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In issue 283 -
Looked at Your Parrot’s Perches Lately? Complete Psittacine by Eb Cravens
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Living with PDD/AG. By Roz Paterson
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Red in the animal kingdom. The Holistic Parrot by Leslie Moran
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Will the city save the Hispaniolan Parakeet? By David Waugh. Correspondent, Loro Parque Fundación
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Breeding and keeping the Vasa Parrot

Parrots magazine 170, March 2012

Three is not always a crowd!

Steve Garvin talks to Pauline James about his love for Vasas, and explains that these highly intelligent birds with amazing personalities, are in a class of their own.  Is it possible that one day they could rival African Greys in the popularity stakes?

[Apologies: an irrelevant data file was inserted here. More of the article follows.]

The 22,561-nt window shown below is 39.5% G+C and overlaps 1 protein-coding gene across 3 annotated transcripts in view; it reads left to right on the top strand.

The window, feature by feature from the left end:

The Greater Vasa Parrot (Coracopsis vasa), and the Lesser Vasa (C. nigra), also known collectively as the Black Parrots, are probably the most unusual parrots in the world, and apart from their beak, feet and parrot-like, squared-off tails, are unlike any other parrot on earth. They are not bright and colourful, have matt grey plumage, gangling legs and an elongated body and neck, giving them a rather reptilian and primitive appearance. But, their amazing personalities, and their high levels of intelligence, put them in a class of their own, as far as the bird-keepers that own them are concerned.

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